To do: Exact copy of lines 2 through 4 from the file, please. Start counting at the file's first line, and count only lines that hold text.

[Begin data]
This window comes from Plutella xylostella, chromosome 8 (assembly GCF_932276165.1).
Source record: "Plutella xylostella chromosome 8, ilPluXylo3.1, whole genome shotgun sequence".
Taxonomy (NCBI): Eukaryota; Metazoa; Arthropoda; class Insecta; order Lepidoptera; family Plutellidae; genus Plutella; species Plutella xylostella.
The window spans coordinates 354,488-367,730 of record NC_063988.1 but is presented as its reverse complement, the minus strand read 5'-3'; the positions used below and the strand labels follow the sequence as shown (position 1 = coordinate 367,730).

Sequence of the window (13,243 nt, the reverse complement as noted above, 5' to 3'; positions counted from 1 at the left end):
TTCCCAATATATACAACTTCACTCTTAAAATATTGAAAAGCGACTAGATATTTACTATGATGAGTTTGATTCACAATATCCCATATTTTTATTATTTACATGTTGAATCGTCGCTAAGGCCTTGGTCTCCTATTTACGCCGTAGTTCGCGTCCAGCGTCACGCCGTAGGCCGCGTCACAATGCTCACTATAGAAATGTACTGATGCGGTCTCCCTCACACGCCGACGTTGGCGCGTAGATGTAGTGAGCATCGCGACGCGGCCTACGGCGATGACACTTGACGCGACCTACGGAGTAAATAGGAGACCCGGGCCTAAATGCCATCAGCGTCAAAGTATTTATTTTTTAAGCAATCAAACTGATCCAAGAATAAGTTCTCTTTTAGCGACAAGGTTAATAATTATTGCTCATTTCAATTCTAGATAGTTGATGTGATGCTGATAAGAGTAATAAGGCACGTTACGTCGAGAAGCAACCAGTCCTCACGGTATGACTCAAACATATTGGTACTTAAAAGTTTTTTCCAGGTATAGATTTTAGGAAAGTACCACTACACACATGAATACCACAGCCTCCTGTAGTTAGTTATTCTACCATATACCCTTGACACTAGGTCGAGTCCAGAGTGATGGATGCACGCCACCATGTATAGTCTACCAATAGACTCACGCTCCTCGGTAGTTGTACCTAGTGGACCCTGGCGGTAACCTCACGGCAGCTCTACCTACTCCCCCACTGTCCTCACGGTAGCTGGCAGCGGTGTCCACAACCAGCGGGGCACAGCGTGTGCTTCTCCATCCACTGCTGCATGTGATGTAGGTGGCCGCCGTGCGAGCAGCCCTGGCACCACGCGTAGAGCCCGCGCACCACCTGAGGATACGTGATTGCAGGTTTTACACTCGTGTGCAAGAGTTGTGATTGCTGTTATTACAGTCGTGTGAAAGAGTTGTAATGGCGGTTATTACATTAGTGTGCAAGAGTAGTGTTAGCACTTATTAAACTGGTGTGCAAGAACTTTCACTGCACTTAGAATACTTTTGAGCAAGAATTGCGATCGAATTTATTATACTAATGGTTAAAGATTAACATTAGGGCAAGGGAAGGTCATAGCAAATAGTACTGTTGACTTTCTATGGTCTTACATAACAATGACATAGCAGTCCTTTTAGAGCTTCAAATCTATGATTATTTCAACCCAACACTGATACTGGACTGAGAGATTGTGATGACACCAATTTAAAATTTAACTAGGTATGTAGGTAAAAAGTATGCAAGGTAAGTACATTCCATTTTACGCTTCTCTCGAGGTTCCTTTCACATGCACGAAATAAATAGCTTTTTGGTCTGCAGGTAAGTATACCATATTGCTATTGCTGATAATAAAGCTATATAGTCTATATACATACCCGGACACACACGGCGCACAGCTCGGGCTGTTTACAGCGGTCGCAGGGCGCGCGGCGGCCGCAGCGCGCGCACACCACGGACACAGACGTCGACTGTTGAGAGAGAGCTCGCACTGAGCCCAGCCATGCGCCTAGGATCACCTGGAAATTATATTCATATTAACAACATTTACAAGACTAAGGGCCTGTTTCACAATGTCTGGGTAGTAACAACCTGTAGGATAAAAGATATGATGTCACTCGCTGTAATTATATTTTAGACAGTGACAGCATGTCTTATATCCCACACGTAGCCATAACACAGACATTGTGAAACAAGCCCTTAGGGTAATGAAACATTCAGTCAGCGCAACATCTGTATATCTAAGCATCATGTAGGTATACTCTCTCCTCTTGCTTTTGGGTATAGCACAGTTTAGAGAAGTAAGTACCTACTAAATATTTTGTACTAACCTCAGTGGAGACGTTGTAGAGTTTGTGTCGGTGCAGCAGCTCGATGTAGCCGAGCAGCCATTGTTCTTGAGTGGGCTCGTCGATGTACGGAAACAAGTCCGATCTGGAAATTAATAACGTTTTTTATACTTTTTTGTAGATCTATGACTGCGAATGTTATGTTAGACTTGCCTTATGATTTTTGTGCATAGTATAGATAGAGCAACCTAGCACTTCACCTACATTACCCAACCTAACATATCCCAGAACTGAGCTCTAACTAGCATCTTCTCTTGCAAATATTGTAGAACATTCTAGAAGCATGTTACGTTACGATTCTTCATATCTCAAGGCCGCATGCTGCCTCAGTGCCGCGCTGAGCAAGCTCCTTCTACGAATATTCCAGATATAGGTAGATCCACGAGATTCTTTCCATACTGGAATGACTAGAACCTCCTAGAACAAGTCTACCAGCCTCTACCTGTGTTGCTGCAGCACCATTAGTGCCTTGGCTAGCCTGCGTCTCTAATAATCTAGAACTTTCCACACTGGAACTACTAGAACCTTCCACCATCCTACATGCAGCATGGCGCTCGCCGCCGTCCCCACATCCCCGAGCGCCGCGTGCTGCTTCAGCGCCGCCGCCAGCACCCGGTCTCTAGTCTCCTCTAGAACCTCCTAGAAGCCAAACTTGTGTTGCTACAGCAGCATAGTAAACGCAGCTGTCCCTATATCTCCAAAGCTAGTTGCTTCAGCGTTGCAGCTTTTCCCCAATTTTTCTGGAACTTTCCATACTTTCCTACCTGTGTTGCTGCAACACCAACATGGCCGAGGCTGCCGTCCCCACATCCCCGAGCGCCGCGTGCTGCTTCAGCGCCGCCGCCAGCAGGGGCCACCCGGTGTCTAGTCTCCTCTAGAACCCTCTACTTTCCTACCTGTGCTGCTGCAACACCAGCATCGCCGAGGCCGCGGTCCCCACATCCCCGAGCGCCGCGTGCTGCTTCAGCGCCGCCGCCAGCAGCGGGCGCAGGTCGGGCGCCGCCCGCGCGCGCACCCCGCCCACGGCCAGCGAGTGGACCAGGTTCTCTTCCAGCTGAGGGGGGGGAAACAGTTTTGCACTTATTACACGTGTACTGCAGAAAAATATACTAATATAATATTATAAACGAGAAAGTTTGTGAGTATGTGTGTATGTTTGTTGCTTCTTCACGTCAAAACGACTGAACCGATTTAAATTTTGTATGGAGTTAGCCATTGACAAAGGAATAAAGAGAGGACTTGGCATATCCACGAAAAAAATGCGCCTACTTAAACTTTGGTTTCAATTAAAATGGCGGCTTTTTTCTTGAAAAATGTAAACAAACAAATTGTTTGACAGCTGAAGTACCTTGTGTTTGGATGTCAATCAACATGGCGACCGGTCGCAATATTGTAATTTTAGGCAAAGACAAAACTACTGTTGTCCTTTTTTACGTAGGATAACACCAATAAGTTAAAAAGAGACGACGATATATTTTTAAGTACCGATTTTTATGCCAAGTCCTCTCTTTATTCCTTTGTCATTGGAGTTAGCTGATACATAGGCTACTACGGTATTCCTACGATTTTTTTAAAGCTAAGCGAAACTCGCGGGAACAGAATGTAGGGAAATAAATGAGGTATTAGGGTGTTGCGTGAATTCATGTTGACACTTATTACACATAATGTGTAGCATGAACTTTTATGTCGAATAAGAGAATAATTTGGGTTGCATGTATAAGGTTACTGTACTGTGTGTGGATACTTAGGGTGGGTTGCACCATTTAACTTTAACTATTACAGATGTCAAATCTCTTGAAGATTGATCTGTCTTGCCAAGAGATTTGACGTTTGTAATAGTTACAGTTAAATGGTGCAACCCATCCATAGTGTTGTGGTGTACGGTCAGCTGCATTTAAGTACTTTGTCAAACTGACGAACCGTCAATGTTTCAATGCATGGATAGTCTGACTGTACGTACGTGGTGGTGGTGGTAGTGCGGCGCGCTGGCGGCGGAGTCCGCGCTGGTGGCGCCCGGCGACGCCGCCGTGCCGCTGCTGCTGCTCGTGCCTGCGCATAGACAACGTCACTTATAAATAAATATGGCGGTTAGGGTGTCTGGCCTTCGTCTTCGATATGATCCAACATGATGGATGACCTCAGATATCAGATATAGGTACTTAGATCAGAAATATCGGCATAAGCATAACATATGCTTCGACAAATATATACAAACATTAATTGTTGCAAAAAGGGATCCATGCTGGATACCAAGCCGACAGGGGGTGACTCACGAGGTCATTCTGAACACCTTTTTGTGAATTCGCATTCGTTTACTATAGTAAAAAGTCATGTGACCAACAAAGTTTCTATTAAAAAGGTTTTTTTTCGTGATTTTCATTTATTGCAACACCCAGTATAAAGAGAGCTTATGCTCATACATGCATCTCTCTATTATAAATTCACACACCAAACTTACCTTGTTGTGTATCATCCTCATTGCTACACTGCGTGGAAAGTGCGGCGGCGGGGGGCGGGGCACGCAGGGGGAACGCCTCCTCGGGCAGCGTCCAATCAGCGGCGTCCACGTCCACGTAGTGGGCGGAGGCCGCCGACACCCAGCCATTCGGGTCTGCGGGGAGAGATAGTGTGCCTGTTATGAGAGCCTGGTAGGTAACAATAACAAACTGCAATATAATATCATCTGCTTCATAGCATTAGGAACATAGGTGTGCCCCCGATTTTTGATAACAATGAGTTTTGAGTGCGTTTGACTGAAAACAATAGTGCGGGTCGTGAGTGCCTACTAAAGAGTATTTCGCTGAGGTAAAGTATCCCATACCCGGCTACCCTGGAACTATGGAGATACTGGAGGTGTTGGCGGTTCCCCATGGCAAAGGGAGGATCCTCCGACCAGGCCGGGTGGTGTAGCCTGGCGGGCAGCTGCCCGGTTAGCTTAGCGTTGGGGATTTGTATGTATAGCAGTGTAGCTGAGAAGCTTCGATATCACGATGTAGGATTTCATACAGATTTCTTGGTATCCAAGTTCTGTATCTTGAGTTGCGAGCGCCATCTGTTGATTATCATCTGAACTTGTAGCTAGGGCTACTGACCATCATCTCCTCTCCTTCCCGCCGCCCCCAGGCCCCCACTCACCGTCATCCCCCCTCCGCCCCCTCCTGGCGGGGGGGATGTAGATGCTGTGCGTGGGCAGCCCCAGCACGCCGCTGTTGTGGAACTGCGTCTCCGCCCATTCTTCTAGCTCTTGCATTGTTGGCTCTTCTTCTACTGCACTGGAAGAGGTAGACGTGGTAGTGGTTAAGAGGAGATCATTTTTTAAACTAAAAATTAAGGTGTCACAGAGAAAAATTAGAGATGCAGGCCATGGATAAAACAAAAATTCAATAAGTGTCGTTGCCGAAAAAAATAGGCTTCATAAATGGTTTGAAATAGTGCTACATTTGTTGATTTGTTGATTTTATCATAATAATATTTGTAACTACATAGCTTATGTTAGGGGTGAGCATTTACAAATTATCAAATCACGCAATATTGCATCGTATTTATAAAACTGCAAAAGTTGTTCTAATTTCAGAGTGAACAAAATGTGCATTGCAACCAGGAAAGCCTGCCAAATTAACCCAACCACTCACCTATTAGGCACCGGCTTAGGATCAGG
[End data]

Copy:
Source record: "Plutella xylostella chromosome 8, ilPluXylo3.1, whole genome shotgun sequence".
Taxonomy (NCBI): Eukaryota; Metazoa; Arthropoda; class Insecta; order Lepidoptera; family Plutellidae; genus Plutella; species Plutella xylostella.
The window spans coordinates 354,488-367,730 of record NC_063988.1 but is presented as its reverse complement, the minus strand read 5'-3'; the positions used below and the strand labels follow the sequence as shown (position 1 = coordinate 367,730).